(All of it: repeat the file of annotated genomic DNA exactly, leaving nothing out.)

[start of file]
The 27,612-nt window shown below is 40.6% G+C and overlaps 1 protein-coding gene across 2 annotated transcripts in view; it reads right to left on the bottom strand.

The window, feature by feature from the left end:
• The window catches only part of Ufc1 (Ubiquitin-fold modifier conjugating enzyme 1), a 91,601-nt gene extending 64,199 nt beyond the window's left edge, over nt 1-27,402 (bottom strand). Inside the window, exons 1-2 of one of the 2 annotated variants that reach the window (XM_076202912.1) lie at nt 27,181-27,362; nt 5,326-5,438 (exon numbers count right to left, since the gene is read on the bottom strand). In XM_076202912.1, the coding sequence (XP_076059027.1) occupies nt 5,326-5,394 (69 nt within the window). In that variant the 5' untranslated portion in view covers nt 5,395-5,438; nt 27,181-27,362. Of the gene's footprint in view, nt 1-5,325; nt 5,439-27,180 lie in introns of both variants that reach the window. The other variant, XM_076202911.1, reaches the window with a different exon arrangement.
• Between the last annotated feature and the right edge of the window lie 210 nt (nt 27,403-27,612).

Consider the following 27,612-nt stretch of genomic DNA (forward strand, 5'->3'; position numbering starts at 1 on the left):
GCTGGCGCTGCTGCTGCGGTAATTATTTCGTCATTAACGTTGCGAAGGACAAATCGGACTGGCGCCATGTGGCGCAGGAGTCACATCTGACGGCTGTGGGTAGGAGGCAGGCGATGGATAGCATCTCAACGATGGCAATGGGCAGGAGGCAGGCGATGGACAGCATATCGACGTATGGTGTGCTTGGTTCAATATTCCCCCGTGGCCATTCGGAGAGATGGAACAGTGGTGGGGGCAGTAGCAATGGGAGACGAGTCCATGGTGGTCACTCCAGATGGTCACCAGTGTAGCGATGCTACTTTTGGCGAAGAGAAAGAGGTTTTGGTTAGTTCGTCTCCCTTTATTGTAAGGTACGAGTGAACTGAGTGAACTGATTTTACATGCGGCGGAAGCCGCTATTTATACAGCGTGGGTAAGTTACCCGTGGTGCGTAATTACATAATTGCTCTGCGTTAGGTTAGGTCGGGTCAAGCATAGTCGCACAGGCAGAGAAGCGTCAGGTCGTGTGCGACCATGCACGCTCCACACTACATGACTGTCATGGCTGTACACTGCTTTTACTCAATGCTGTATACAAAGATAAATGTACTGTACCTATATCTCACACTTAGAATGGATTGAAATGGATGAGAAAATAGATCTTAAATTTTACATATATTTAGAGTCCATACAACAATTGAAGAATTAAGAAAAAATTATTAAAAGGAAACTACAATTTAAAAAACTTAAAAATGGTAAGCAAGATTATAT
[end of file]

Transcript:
The 27,612-nt window shown below is 40.6% G+C and overlaps 1 protein-coding gene across 2 annotated transcripts in view; it reads right to left on the bottom strand.

The window, feature by feature from the left end:
• The window catches only part of Ufc1 (Ubiquitin-fold modifier conjugating enzyme 1), a 91,601-nt gene extending 64,199 nt beyond the window's left edge, over nt 1-27,402 (bottom strand). Inside the window, exons 1-2 of one of the 2 annotated variants that reach the window (XM_076202912.1) lie at nt 27,181-27,362; nt 5,326-5,438 (exon numbers count right to left, since the gene is read on the bottom strand). In XM_076202912.1, the coding sequence (XP_076059027.1) occupies nt 5,326-5,394 (69 nt within the window). In that variant the 5' untranslated portion in view covers nt 5,395-5,438; nt 27,181-27,362. Of the gene's footprint in view, nt 1-5,325; nt 5,439-27,180 lie in introns of both variants that reach the window. The other variant, XM_076202911.1, reaches the window with a different exon arrangement.
• Between the last annotated feature and the right edge of the window lie 210 nt (nt 27,403-27,612).

Consider the following 27,612-nt stretch of genomic DNA (forward strand, 5'->3'; position numbering starts at 1 on the left):
GCTGGCGCTGCTGCTGCGGTAATTATTTCGTCATTAACGTTGCGAAGGACAAATCGGACTGGCGCCATGTGGCGCAGGAGTCACATCTGACGGCTGTGGGTAGGAGGCAGGCGATGGATAGCATCTCAACGATGGCAATGGGCAGGAGGCAGGCGATGGACAGCATATCGACGTATGGTGTGCTTGGTTCAATATTCCCCCGTGGCCATTCGGAGAGATGGAACAGTGGTGGGGGCAGTAGCAATGGGAGACGAGTCCATGGTGGTCACTCCAGATGGTCACCAGTGTAGCGATGCTACTTTTGGCGAAGAGAAAGAGGTTTTGGTTAGTTCGTCTCCCTTTATTGTAAGGTACGAGTGAACTGAGTGAACTGATTTTACATGCGGCGGAAGCCGCTATTTATACAGCGTGGGTAAGTTACCCGTGGTGCGTAATTACATAATTGCTCTGCGTTAGGTTAGGTCGGGTCAAGCATAGTCGCACAGGCAGAGAAGCGTCAGGTCGTGTGCGACCATGCACGCTCCACACTACATGACTGTCATGGCTGTACACTGCTTTTACTCAATGCTGTATACAAAGATAAATGTACTGTACCTATATCTCACACTTAGAATGGATTGAAATGGATGAGAAAATAGATCTTAAATTTTACATATATTTAGAGTCCATACAACAATTGAAGAATTAAGAAAAAATTATTAAAAGGAAACTACAATTTAAAAAACTTAAAAATGGTAAGCAAGATTATAT